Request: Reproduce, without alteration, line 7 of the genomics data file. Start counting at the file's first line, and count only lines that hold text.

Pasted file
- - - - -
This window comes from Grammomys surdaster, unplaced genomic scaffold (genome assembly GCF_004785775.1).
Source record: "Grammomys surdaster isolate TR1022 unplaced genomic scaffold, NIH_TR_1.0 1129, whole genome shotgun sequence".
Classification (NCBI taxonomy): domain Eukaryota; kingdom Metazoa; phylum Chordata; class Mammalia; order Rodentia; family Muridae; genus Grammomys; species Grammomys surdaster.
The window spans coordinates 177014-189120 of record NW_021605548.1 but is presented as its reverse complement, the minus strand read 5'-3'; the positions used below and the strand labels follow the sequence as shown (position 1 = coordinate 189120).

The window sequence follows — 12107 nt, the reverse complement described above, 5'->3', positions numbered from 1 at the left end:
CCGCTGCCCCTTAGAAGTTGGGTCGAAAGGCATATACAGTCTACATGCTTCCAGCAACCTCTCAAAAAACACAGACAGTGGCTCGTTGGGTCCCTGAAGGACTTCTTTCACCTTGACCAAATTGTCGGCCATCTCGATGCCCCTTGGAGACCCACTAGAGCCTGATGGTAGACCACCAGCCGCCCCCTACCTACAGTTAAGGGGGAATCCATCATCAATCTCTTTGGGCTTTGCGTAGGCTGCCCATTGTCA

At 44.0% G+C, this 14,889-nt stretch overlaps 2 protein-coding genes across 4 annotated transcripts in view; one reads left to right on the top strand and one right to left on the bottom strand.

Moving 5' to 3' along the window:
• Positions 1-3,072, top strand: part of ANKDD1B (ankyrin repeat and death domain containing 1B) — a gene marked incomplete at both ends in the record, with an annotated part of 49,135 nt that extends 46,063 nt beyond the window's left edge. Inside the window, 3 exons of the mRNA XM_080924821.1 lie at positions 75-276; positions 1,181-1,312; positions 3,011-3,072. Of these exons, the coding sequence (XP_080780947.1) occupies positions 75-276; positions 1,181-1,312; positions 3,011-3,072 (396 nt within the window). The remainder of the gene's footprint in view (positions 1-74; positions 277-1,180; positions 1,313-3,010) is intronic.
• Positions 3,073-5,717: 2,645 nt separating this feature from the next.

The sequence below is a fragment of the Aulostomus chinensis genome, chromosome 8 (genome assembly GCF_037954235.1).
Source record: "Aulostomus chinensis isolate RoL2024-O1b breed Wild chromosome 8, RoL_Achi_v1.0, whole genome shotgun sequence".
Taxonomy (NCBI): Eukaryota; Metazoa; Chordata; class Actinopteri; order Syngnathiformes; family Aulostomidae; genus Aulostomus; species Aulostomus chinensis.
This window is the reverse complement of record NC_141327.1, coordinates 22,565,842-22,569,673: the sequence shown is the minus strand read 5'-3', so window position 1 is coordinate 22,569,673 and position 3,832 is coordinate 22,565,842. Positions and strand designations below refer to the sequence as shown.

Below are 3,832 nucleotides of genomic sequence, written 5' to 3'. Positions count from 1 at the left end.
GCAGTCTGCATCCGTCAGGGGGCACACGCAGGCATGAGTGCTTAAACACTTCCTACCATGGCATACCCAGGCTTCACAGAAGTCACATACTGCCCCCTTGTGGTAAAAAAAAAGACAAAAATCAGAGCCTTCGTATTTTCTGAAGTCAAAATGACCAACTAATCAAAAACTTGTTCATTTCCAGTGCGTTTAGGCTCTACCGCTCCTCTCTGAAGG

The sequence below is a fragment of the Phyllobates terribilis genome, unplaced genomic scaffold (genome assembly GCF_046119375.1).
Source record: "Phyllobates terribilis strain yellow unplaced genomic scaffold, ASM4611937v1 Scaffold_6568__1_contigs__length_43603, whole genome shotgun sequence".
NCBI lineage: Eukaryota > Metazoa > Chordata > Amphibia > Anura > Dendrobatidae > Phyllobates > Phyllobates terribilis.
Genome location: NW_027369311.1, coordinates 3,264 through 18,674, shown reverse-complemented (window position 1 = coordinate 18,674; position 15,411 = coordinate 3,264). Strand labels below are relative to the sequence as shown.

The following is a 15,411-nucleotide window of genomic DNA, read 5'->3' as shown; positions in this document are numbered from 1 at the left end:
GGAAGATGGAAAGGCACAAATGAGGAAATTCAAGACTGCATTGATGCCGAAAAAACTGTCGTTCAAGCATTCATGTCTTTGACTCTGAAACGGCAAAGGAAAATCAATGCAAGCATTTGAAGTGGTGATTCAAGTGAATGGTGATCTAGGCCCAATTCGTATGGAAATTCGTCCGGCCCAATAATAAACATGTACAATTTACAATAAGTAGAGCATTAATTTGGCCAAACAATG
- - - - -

At 44.0% G+C, this 14,889-nt stretch overlaps 2 protein-coding genes across 4 annotated transcripts in view; one reads left to right on the top strand and one right to left on the bottom strand.